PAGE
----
Posing nude can teach you about body image

Josh Zytkeiwicz, Staff photographer

For as long as humans have been making art, they have been depicting the nude human form. The current oldest known piece of figurative art is known as the Venus of Hohle Fels and is estimated to be at least 35,000 years old (Conard). It depicts a nude woman.

When you pose nude for a visual artist you are opening yourself up to changing: changing the way you feel about your body, the way you understand how bodies are portrayed in the media, and quite possibly, the way our society thinks about nudity.

Once you see yourself in a piece of visual art you gain a different perspective. No longer are you limited by your own line of sight. Want to know how your cat sees you? Put a camera on the floor. Or maybe the best view of you is from behind, or in profile. A common rule in photography is that a straight on view from the front is often the least flattering way to show that person, but it is the way we see ourselves most often.

In addition to other angles, working with a visual artist allows you to see yourself through someone else’s eyes, thereby bypassing your own biases. “To me, I see lines and forms, sinew and muscle. …The lines the body makes of its own accord are far more beautiful to me than dealing with the inherent thought placed upon clothing,” says Jacs Fishburne, a model and photographer.

In the finished work, you get to see the best of yourself. You’ve been posed to accentuate the positives and downplay the negatives. The lighting shows what needs to be seen and hides what doesn’t. Perhaps there’s been a makeup artist and hair stylist involved to enhance your natural beauty.

It is then that you start to realize that everything you see in the media is the same way; you’re only seeing the best of the best. The women in magazines have a small army of people working behind them. Actress Angela Kinsey shares what she tells her daughter, “‘Well, Isabel’, she had three people do her hair that day…and then she had someone do makeup, and then they touched her up all day long, …and then they put a fan on her, and made her hair blow like that…I just want her to know that so much went into that moment that we don’t have to give it that much power.”

One of the most common publications to feature nudes is Playboy Magazine. They are, by design, selective in the individuals they feature. For example, the average Playboy Playmate is 5-foot, 6-inches tall and 113 pounds. This is obviously not reflective of the average person, nor does it show the wide variety of possible human bodies. As more people pose nude, the variety of examples for others will also increase and it will become difficult to perpetuate negative stereotypes of the past when your friend, cousin or mother has posed nude.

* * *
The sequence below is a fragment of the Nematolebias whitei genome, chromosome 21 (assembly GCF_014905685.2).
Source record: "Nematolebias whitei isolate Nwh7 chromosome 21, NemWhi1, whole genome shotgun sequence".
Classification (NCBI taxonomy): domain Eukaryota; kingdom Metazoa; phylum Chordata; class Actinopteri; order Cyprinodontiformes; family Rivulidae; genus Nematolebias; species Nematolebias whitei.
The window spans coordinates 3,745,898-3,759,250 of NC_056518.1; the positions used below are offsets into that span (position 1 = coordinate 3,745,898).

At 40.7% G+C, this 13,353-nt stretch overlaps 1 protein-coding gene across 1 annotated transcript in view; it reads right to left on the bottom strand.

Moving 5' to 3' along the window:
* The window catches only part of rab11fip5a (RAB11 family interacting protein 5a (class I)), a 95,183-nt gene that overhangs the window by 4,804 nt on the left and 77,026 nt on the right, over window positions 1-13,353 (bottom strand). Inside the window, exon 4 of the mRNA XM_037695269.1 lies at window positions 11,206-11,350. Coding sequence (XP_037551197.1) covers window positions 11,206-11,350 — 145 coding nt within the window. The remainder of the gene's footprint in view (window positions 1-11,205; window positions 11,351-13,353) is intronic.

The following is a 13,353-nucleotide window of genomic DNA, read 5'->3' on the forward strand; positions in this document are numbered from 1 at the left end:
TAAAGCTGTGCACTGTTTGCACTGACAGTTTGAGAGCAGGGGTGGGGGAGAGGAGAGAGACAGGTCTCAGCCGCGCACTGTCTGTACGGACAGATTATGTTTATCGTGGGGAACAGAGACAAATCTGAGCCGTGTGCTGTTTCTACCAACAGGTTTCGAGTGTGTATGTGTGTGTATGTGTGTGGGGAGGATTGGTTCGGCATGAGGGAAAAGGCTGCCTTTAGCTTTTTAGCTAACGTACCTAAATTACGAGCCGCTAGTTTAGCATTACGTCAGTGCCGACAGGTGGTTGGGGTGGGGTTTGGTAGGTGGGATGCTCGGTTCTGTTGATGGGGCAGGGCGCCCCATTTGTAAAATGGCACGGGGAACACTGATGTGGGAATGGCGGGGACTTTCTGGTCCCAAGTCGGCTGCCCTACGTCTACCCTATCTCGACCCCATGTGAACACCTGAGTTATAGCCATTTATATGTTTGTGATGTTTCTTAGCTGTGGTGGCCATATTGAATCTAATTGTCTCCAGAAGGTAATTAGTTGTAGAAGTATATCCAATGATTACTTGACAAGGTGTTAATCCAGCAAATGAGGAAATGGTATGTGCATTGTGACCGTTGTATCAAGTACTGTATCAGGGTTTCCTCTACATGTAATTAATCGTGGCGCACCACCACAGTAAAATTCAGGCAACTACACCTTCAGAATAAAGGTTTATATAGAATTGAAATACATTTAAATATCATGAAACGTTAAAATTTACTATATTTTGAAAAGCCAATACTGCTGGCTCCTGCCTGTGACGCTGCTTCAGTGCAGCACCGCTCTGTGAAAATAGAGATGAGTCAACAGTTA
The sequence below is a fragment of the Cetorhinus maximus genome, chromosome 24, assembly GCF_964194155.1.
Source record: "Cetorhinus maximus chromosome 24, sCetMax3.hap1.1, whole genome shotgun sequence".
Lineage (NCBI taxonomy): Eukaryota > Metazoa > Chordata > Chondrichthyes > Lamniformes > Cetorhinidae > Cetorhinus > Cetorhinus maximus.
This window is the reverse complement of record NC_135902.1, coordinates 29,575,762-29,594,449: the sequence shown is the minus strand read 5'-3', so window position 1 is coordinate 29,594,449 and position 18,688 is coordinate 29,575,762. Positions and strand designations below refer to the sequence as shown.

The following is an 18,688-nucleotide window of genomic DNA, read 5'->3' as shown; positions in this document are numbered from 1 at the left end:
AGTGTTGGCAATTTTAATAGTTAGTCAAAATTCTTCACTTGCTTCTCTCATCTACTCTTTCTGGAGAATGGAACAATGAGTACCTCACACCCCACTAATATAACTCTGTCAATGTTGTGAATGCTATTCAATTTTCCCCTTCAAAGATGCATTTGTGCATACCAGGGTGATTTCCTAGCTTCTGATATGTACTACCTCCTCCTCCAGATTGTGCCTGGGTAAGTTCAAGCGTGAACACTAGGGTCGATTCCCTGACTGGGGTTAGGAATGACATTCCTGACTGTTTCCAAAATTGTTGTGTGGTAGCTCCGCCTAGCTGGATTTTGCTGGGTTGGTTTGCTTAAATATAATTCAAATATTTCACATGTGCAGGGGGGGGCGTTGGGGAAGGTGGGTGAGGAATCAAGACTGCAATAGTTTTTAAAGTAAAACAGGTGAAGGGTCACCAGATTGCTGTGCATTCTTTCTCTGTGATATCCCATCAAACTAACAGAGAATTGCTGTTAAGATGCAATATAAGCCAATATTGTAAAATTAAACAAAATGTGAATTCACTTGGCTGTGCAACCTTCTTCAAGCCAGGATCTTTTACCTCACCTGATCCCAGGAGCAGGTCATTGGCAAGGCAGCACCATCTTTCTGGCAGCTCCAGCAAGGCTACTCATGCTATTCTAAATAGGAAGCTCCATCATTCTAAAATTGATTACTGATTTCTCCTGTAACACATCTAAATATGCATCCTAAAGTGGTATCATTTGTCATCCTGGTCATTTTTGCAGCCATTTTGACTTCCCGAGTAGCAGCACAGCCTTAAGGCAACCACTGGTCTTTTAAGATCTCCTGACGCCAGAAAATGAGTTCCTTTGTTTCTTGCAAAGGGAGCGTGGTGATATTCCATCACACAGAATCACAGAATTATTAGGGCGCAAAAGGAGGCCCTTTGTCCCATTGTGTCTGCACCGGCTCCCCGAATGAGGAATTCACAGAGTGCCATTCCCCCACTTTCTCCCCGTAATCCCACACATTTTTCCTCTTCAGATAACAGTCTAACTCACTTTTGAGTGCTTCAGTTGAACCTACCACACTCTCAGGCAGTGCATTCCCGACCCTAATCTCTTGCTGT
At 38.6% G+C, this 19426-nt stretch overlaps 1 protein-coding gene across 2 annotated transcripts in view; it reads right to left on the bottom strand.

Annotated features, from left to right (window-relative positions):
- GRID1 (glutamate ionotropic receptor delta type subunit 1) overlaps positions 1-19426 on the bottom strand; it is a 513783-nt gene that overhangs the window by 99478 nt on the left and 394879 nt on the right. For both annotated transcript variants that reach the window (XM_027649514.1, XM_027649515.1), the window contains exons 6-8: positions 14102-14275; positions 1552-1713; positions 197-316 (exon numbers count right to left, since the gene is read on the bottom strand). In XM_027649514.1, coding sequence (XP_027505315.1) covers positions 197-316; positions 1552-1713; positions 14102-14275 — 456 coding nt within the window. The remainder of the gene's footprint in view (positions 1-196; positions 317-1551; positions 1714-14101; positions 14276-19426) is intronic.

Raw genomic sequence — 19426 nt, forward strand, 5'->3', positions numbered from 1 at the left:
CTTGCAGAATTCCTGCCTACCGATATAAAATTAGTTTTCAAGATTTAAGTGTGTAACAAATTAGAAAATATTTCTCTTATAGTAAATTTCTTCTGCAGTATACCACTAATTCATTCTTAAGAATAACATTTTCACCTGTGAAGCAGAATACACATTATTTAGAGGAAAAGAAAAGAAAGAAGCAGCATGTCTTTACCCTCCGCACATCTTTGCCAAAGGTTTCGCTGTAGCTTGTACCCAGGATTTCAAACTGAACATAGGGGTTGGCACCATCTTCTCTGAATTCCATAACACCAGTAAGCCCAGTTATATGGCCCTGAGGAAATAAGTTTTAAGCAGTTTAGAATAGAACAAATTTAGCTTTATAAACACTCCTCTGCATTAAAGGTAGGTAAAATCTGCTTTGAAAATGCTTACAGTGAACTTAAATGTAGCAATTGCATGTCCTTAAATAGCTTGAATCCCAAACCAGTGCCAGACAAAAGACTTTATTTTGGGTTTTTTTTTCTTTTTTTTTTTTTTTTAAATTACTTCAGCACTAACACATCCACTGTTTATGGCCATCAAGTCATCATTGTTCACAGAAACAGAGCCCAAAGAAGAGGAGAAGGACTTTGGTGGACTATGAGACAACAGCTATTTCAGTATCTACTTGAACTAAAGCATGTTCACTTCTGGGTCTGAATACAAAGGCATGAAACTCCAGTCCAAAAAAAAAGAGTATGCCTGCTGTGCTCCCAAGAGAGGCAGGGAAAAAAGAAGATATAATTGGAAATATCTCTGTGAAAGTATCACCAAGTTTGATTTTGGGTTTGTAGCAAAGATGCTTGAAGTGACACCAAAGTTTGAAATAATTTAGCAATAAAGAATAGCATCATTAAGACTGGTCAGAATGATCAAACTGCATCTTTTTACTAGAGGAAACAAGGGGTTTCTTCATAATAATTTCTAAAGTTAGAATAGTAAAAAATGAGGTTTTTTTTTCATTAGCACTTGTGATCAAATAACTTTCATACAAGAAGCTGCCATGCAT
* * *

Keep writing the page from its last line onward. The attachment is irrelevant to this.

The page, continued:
As more individuals pose nude, it also becomes easier to separate nudity from sex, as many cultures outside of the United States do. One can travel across the more tropical areas of our world, where clothing is not necessary for survival, and see breasts, buttocks and genitalia of people of both sexes and all ages. And, “European culture equates nudity as beauty and something to be celebrated,” says model Roarie Yum.

A primary argument against posing nude is shame: that there is something inherently wrong with showing your own naked body or seeing another person’s, or that it somehow devalues the individual.

You hear it in phrases like, “You’re not leaving enough to the imagination” or “Why buy the cow when you can get the milk for free?” Well, there was once a time when showing your ankles was considered scandalous, too.

Elena Siddal, a New York based art model shared the following on her website:

“Looking at a naked body can’t tell you a person’s dreams or motivations…It only gives the barest hint of what it might be like to touch their skin, or how it would feel to hold their hand, or kiss them.”
And what that person looks like isn’t really that much different than what every other person looks like.

Another, more practical argument against posing nude is that it may have negative consequences. It’s true that just about every month there’s a new story of a teacher being fired because nude photos surfaced from their past. Perhaps if you are in or plan to go into the fields of children’s education, law or politics it may not be in your best interest to pose nude, because those fields tend to be more conservative when it comes to nudity.

However, your nudity has nothing to do with your character or abilities. Indeed nudity won’t deny you success. Marilyn Monroe had her biggest success after nude photos of her were published. Canadian model and photographer Katie West has this to say:

“I’ve been posting naked pictures of myself on the Internet for over ten years. My mother is still proud of me and my father still loves me…I still get A’s in courses I take…If people don’t like what I do, they don’t have to look at it. They don’t have to be here…I’ll be just fine without them.”

Posing nude for a visual artist is something a person has to choose for themselves. I strongly encourage everyone to do it at least once in his or her life. It offers a tremendous opportunity to feel better about your body, to better understand how bodies are portrayed in the media, and to help change the way our society views nudity.